We might think that through Job’s last speech the friends have now realized their mistake. They don’t want to admit that right away, but perhaps they will now remain silent. But no. Eliphaz straightens his back again and serves Job in a third speech of reply. And how. He throws off all caution. The brakes go off and without hesitation he accuses Job of the worst sins. The accusations are no longer hidden in his words, they are no longer insinuations or suggestions. In a rock-hard way, he mentions the crimes that Job, according to him, has committed.
He makes no attempt to refute Job’s arguments (Job 21). In his argument he insists on ‘your own fault, big bump’ as proof of the justice and lawfulness of God’s retribution. In his opinion, his friendship for Job is demonstrated by the fact that, at the end of his argument, he tries again to make him repent (verses 21-30).
1 - 5 The Greatness of Jobs Sin
1 Then Eliphaz the Temanite responded,
2 “Can a vigorous man be of use to God,
Or a wise man be useful to himself?
3 “Is there any pleasure to the Almighty if you are righteous,
Or profit if you make your ways perfect?
4 “Is it because of your reverence that He reproves you,
That He enters into judgment against you?
5 “Is not your wickedness great,
And your iniquities without end?
Eliphaz takes the floor again to answer Job (verse 1). He first asks a series of rhetorical questions. He starts with a question about the relationship of “a vigorous man” – with whom he means Job – to God (verse 2). Eliphaz asks the question whether a man would be “of use” to God, because Job insists on his righteousness. As if he is doing God a service. At the same time he complains about his misery. The question contains the answer. Job, with all his righteousness, is of no use to God. He shouldn’t think that God is in need of him. As if God is obliged to honor him for his supposed righteousness instead of disciplining him by pouring disasters upon him.
If Job already thinks he is “wise”, it is only of use to himself. God does not depend on him and does not need the wisdom of Job. God doesn’t need anyone, not a man. The opposite is true, that man needs God. Job adds nothing to the joy of the Almighty by stating that he is righteous (verse 3). He had better drop this claim to his righteousness. Nor does God gain anything if he “makes” his ways “perfect”, always doing everything better to please God.
Eliphaz merely gives a cold impression of God, as if He were not interested in us. If we remember what God says in Job 1-2 of His servant Job, we can see how badly Eliphaz knows God. By his doings and dealings, Job was a joy to God (cf. Acts 10:35). Although what a man does, does not give God any profit in itself, He does have joy in righteousness. The testimony of the Spirit about Job in the first chapters of this book shows that Job did not serve God because he believed that he was useful to God or because God gained something by it, that He was better off. Job feared and served God because He is God. God appreciates this very much.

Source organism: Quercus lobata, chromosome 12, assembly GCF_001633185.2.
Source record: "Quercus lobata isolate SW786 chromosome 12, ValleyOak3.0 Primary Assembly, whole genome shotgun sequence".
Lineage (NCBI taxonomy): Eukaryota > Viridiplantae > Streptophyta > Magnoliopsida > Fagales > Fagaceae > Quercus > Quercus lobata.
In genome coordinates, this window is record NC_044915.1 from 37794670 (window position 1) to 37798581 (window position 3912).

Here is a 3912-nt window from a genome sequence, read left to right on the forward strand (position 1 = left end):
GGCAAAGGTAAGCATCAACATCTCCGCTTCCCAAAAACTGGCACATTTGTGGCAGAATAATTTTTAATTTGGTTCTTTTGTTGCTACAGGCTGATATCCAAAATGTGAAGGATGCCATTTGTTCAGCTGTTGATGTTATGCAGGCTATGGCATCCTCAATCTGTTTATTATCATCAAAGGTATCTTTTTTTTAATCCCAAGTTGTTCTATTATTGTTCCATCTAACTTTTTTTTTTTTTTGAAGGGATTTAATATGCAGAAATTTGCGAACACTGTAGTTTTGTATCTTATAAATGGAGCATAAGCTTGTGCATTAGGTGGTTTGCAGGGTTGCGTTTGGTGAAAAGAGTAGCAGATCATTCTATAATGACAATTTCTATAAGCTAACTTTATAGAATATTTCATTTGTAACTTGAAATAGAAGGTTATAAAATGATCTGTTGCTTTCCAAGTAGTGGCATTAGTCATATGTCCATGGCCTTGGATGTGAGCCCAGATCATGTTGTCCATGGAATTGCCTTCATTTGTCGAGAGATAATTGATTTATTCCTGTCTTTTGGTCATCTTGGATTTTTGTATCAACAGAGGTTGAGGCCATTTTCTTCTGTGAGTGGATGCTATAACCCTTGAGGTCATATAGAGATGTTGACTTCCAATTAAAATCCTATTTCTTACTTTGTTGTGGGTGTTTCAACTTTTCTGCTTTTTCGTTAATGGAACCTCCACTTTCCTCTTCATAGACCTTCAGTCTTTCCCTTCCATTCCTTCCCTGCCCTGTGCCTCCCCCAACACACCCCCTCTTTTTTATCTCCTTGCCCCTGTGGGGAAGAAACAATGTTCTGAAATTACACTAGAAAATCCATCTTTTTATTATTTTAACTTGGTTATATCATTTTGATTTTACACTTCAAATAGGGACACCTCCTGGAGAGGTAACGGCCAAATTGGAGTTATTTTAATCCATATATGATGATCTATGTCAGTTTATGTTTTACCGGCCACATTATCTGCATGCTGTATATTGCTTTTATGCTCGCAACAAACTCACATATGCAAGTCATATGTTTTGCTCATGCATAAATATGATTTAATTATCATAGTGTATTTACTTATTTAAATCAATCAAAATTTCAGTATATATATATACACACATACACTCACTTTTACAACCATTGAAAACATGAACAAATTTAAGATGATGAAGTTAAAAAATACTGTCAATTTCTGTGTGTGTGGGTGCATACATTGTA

With some sarcasm in his voice, Eliphaz asks Job if God perhaps reproves him because of his reverence for God and “enters into judgment against” him (verse 4). God of course brings a lawsuit against Job because he serves him so faithfully. In his first speech, Eliphaz still saw Job’s fear of God as something present with him (Job 4:6), but now he no longer believes anything of it. By his sarcastic way of speaking he wants to convince Job of the opposite. Surely it must be clear to Job that God does not punish a man if he fears Him, but only if that man sins against Him.
Then Eliphaz takes off. He openly accuses Job of “wickedness” and “iniquities” (verse 5). With “your” wickedness and “your” iniquities Job is addressed directly. He also leaves no room for misunderstanding that it is more than a little wickedness and the occasional iniquity. It is about nothing less than “great” wickedness and “endless” iniquity. Eliphaz is now exaggerating in order to reinforce his argument.
Although Eliphaz has no proof for this, he throws these overwhelming accusations at Job. He doesn’t care that, before such a thing can be said, there must first be self-judgement. This is lacking in him as well as in his friends (Mt 7:1-5). What he does is not wash his feet (Jn 13:3-6). Job has ventured to resist their oh so valuable call to repentance. Job has ventured to resist their oh so precious call to repentance. He has done so in terms about God that are extremely inappropriate, they think. It is further proof that Job is completely wrong. This is all they need. Job is guilty.
6 - 11 The Direct Charge
6 “For you have taken pledges of your brothers without cause,
And stripped men naked.
7 “To the weary you have given no water to drink,
And from the hungry you have withheld bread.
8 “But the earth belongs to the mighty man,
And the honorable man dwells in it.
9 “You have sent widows away empty,
And the strength of the orphans has been crushed.
10 “Therefore snares surround you,
And sudden dread terrifies you,
11 Or darkness, so that you cannot see,
And an abundance of water covers you.
Eliphaz is going to mention examples of Job’s wickedness and iniquity. He makes the harshest accusations without any foundation. Evidence or witnesses are missing. This goes far beyond imputations – and how quickly we become guilty of this. Eliphaz accuses Job of social injustice. Job may think that he is in God’s favor and that he is pure, but how is that possible when he has wronged his nearest and dearest? That is why God brings these disasters upon him, said Eliphaz who cannot think of any other explanation for suffering.